Where have all the beaches gone?Paris - When some of the 27 million international tourists visiting Africa go to relax by the ocean this summer, they could find the beach is no longer there.
The coastline is receding at 1-2 metres per year in parts of Côte d'Ivoire, Gambia and other African countries.
The seafront of Grand-Bassam, the colonial capital of Côte d'Ivoire, is in danger of crumbling into the water. Meanwhile, sections of the Nigerian coastline are disappearing at an astonishing 20-30m a year. Coastal degradation is a problem world-wide, but 11 African countries (Côte d'Ivoire, Gambia, Ghana, Kenya, Mauritius, Mozambique, Nigeria, Senegal, Seychelles, South Africa and Tanzania) have now teamed up to do something about it.
Eleven hard-hitting national reports just published as part of Africa's contribution to the World Summit on Sustainable Development, that kicks off in Johannesburg on August 26. The reports wind up the fact-finding phase of a project, implemented by UNESCO and the United Nations Environment Programme (UNEP), that germinated back in 1998 in Maputo (Mozambique), when environment ministers from over 40 African countries met to address the problem of coastal deterioration.
Ministers from the 11 countries that took up the challenge will now be using the Johannesburg meeting to attract extra backers for a new phase of action-research, while inviting other African states to come on board. The project has also just been taken under the umbrella of NEPAD (New Partnership for Africa's Development), the initiative put together by African leaders and endorsed by the G8 at their June meeting in Canada.
Africa's 63,124 km of coastline is crucial to the economies of many of its states, especially through fishing and tourism. And some island states, like Seychelles and Mauritius in the Indian Ocean, are almost entirely dependent on their coastal resources for income. For a total area of 455 square kilometres, the Seychelles has 491 km of coastline, with the entire population effectively living on the coast. A boom in tourism has brought rapid growth to the economy. The number of visitors swelled from 54,490 in 1971 to 130,046 in 2000, while GDP per capita rose from US$3,600 in 1975 to US$7,192 in 1998. The new prosperity, though, has put pressure on the very coastal ecosystems that created it.
The Seychelles is an archipelago of 72 low-lying coral islands and 43 mountainous granite islands. But 90% of its 80,410 population live on just one of these islands, Mahe. With that island's rocky interior unsuitable for development, the limited coastal zone attracts most of the construction, whether for homes, hotels or new roads. And this often has negative effects on coastal ecology. "Tourism," says the Seychelles report, "is a primary cause of coastal erosion, mainly arising from attempts to cosmetically improve the beach and swimming areas, as well as the provision of marine facilities such as marinas and piers." And, while the government has passed a wide range of laws to protect the environment, says the report, "enforcement is often a major problem."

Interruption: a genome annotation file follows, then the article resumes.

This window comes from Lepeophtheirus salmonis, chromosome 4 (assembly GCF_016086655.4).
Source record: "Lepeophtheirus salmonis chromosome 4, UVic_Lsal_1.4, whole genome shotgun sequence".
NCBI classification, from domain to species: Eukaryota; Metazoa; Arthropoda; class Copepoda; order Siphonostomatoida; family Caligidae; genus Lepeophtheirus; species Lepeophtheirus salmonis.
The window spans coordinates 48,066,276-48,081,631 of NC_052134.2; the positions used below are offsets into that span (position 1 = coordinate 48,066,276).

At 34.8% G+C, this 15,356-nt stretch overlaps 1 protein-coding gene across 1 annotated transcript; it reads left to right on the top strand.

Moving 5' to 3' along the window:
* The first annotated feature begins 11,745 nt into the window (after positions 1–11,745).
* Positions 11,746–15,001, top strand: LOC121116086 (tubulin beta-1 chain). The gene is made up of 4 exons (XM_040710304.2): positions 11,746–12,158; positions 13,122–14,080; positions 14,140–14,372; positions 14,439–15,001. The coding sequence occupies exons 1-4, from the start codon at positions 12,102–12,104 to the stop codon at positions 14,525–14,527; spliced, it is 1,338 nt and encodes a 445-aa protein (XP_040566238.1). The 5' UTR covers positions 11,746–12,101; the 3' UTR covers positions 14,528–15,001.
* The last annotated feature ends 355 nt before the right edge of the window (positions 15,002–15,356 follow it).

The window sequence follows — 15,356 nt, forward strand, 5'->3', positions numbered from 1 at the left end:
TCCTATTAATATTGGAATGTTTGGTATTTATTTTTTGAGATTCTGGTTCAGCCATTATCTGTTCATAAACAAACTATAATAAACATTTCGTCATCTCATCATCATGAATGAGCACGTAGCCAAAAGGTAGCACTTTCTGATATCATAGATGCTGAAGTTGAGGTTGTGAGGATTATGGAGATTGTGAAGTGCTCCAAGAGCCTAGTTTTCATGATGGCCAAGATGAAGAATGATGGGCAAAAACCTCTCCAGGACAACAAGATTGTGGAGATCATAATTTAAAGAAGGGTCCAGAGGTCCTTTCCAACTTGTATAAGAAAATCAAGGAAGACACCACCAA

The Gambia report tells a similar tale. "The beach fronts of most of the hotels have been washed away," while some of those that are left have invested over US$300,000 protection measures. Coastal erosion, says the report is "one of the most devastating in protection measures. Coastal erosion, says the report is "one of the most devastating in environmental problems" facing the country. Some 45% of the population and 60% of jobs are in the coastal zone, not to mention wildlife, including rare species such as the green turtle which use the receding beaches as a nesting grounds.
Coastal erosion is part of a natural process. Sandy beaches are naturally changing. When waves hit the beach at a certain angle, they drag the grains from one spot and deposit them further along, causing the beach to "migrate" sideways. Under normal conditions silt from rivers replenishes them. But any construction on the seafront, such as piers, marinas, landfill and buildings, interferes with this process. In Nigeria's Barrier Lagoon, moles (walls of the artificial harbour) stop the silt from replenishing the beaches. The lagoon's popular Victoria Island beach, for example, at the entrance to Lagos harbour, is now eroding at a rate of 20-30m a year. Meanwhile the silt is building up outside the harbour.
These man-made causes, compounded by upstream damming of the Niger River and sand-mining, add to the vulnerability of the Lagos coast, which is already battered by strong tides and waves. If sea-level does rise by 0.5m to 1m with global warming by the end of the century, as predicted by the International Panel on Climate Change, the barrier lagoon area of Lagos State alone would lose 284-584 square kilometres of its coastline through erosion and flooding. This could cause an estimated US$12 billion loss of revenue from tourism, commerce and spending by residents in one district alone. Some low-lying settlements are already flooded regularly when storms coincide with high spring tides.
Meanwhile, uncontrolled sprawl of Africa's growing coastal mega-cities means that untreated sewage often ends up in the sea. Lagos has no central sewage treatment facilities, so waste from septic tanks is transported by truck to the coast and emptied directly into the sea. Much the same happens in other African cities, according to the reports.
Yet property development, landfill and pollution are not the only causes of coastal degradation. In many places coral reefs and mangrove forest, which provide a natural protection to the coasts, are being damaged or cleared. This exposes beaches to waves and wind. In the relatively well-preserved Seychelles, the main threat to coral is bleaching, as a result of increased sea temperature through global warming. Even a 1°C increase in temperature can kill the tiny, pigmented organisms that live in symbiosis with the coral-building polyps. And their death ultimately kills the coral host that depends on them for nutrients synthesized by sunlight. In the granite islands of the Seychelles, according to that country's report, a 1997-98 survey showed that only 10% of live coral remained in some areas.